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March 2007 issue

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Australia flourishing

Australian language schools report positive results for 2006, with many institutions diversifying their course offerings in order to ensure good growth in the future. Bethan Norris reports.

The Australian English language teaching market has been experiencing something of a boom in recent years, with the latest English Australia figures for 2005 recording a growth rate of 11 per cent on the previous year to 101,087 students nationwide. Coupled with enrolment increases of 16 per cent the previous year, this spells good news for many language schools around the country, many of which report that growth has continued throughout 2006.

Seamus Fagan, Director of English Language and Foundation Studies at the University of Newcastle in Newcastle, NSW says that 2006 was a better year for them than 2005. "Reasons for the change [include] continued growth out of China, Japan and the Middle East," he explains. Asian student markets have always been important for Australian language schools and this trend has continued in the last few years – students from this world region accounted for 80 per cent of enrolments in 2005, according to EA statistics. However, some schools attribute their increased presence in new student markets as a reason for increased numbers last year.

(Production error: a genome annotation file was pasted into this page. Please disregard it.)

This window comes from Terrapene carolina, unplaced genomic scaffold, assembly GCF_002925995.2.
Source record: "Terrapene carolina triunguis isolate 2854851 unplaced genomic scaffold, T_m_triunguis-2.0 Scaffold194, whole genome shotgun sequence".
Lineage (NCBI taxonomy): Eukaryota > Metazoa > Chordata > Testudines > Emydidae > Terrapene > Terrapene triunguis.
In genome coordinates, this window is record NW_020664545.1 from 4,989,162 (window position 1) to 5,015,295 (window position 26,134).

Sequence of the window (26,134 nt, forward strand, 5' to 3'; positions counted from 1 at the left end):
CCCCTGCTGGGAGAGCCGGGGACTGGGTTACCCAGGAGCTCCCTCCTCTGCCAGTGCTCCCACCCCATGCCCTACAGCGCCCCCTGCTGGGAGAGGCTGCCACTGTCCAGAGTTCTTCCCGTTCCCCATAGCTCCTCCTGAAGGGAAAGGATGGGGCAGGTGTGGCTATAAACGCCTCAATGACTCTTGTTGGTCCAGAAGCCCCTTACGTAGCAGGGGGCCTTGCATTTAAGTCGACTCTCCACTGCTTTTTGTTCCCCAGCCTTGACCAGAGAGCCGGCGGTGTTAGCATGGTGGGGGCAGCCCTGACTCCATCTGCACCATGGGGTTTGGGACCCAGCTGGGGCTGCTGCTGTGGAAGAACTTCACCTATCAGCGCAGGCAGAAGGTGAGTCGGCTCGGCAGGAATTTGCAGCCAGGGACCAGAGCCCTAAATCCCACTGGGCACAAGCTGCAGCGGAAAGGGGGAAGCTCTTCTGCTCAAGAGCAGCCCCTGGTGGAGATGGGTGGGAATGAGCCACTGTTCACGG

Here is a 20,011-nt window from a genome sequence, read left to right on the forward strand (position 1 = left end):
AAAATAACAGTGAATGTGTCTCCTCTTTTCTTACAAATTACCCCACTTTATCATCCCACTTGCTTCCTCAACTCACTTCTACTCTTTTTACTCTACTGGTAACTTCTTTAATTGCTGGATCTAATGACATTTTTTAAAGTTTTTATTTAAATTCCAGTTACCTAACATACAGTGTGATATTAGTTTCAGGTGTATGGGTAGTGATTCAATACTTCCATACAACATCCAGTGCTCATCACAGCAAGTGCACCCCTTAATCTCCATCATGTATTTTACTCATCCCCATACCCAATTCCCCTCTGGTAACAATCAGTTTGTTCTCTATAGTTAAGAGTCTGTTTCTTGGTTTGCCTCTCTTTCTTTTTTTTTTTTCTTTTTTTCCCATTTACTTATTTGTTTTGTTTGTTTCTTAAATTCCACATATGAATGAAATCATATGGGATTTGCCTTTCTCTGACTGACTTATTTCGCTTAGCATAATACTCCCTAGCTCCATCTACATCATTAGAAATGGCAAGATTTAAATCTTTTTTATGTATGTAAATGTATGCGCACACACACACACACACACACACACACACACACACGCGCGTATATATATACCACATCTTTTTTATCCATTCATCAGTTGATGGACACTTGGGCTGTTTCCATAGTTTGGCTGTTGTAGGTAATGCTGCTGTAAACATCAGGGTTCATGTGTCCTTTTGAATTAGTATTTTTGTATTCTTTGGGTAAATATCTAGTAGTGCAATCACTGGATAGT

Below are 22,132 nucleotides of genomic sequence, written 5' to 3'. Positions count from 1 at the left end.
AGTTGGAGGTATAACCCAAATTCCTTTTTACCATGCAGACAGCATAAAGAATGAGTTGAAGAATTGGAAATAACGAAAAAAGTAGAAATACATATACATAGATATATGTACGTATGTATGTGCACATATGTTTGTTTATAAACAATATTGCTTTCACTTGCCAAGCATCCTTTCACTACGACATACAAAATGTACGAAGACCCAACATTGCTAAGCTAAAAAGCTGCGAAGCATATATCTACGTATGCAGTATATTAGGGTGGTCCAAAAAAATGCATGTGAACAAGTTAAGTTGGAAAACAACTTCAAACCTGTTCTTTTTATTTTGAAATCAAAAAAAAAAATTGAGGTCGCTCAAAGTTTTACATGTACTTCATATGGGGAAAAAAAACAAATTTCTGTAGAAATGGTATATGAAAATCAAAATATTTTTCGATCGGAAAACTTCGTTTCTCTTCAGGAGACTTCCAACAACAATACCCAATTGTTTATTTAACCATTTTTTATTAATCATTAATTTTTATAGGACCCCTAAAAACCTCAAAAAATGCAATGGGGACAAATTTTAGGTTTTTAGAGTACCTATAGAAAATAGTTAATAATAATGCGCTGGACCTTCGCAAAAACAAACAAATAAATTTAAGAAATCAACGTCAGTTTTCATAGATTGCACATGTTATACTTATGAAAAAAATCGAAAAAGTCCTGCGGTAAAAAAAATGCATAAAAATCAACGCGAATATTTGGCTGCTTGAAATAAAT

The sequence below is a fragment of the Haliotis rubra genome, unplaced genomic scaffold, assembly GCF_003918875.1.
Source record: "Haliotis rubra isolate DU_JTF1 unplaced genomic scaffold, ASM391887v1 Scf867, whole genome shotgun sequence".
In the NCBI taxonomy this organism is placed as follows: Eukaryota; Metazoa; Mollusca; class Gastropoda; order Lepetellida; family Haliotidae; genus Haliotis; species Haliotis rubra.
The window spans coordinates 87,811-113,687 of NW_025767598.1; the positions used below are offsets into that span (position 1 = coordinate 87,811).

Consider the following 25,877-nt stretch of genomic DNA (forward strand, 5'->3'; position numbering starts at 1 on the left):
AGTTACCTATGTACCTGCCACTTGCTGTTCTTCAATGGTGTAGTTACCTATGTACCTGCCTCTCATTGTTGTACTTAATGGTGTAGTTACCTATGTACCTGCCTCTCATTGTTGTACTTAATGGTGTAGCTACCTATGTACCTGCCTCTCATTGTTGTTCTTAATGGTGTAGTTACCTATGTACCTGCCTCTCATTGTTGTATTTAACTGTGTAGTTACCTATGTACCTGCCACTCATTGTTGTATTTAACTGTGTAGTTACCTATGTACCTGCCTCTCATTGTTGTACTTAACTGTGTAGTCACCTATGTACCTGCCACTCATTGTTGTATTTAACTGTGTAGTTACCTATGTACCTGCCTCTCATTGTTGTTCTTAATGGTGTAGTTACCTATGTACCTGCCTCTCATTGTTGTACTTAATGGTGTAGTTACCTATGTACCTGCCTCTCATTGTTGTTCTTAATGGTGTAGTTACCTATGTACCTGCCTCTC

"Our student numbers are much higher this year, due mainly to more diversity in our nationality mixture but at the same time, re-enforcing relationships with our best performing agents," says Wayne Parry from Access Language Centre in Sydney, NSW. "We continue to do well in markets such as Korea, Germany and Japan but we are seeing a healthy increase of students from Brazil, Spain and Russia." At Sydney West International College at the University of Sydney too, the student body is becoming increasingly diverse, according to Heather Ulanas at the school, although she points out that Chinese students make up the majority of students. "In saying that," she adds, "we have a multicultural mix that is the result of marketing in 30-plus countries worldwide."